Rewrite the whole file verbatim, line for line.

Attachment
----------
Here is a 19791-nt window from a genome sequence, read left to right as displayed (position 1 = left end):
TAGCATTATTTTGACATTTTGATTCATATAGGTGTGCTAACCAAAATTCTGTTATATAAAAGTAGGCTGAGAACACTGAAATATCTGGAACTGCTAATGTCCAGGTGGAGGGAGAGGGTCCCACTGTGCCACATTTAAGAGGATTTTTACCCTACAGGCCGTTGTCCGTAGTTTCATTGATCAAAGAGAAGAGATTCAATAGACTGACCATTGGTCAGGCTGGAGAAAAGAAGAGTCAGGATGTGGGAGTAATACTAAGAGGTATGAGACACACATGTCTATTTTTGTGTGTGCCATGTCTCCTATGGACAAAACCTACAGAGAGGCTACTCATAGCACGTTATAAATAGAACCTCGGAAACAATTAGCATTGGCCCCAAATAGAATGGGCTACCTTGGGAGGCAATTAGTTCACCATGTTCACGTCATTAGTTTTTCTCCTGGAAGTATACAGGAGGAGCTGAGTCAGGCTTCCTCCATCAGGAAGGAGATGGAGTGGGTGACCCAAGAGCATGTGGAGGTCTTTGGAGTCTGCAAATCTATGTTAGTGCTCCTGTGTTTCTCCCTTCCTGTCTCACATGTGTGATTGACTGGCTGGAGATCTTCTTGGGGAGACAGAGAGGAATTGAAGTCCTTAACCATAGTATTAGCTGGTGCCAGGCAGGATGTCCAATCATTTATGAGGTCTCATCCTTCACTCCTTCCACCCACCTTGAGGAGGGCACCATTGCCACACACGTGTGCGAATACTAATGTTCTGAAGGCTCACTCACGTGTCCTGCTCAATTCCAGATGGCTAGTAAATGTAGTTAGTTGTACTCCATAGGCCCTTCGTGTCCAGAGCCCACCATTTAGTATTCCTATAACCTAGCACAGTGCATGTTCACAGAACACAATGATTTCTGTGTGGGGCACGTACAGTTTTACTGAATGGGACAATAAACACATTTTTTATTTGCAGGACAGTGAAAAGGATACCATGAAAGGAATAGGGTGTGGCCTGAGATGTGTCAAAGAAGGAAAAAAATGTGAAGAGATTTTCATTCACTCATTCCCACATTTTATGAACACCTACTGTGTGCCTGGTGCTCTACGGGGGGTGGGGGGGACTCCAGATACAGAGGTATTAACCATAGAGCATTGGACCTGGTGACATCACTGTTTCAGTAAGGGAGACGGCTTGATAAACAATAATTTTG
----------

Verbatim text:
Here is a 19791-nt window from a genome sequence, read left to right as displayed (position 1 = left end):
TAGCATTATTTTGACATTTTGATTCATATAGGTGTGCTAACCAAAATTCTGTTATATAAAAGTAGGCTGAGAACACTGAAATATCTGGAACTGCTAATGTCCAGGTGGAGGGAGAGGGTCCCACTGTGCCACATTTAAGAGGATTTTTACCCTACAGGCCGTTGTCCGTAGTTTCATTGATCAAAGAGAAGAGATTCAATAGACTGACCATTGGTCAGGCTGGAGAAAAGAAGAGTCAGGATGTGGGAGTAATACTAAGAGGTATGAGACACACATGTCTATTTTTGTGTGTGCCATGTCTCCTATGGACAAAACCTACAGAGAGGCTACTCATAGCACGTTATAAATAGAACCTCGGAAACAATTAGCATTGGCCCCAAATAGAATGGGCTACCTTGGGAGGCAATTAGTTCACCATGTTCACGTCATTAGTTTTTCTCCTGGAAGTATACAGGAGGAGCTGAGTCAGGCTTCCTCCATCAGGAAGGAGATGGAGTGGGTGACCCAAGAGCATGTGGAGGTCTTTGGAGTCTGCAAATCTATGTTAGTGCTCCTGTGTTTCTCCCTTCCTGTCTCACATGTGTGATTGACTGGCTGGAGATCTTCTTGGGGAGACAGAGAGGAATTGAAGTCCTTAACCATAGTATTAGCTGGTGCCAGGCAGGATGTCCAATCATTTATGAGGTCTCATCCTTCACTCCTTCCACCCACCTTGAGGAGGGCACCATTGCCACACACGTGTGCGAATACTAATGTTCTGAAGGCTCACTCACGTGTCCTGCTCAATTCCAGATGGCTAGTAAATGTAGTTAGTTGTACTCCATAGGCCCTTCGTGTCCAGAGCCCACCATTTAGTATTCCTATAACCTAGCACAGTGCATGTTCACAGAACACAATGATTTCTGTGTGGGGCACGTACAGTTTTACTGAATGGGACAATAAACACATTTTTTATTTGCAGGACAGTGAAAAGGATACCATGAAAGGAATAGGGTGTGGCCTGAGATGTGTCAAAGAAGGAAAAAAATGTGAAGAGATTTTCATTCACTCATTCCCACATTTTATGAACACCTACTGTGTGCCTGGTGCTCTACGGGGGGTGGGGGGGACTCCAGATACAGAGGTATTAACCATAGAGCATTGGACCTGGTGACATCACTGTTTCAGTAAGGGAGACGGCTTGATAAACAATAATTTTG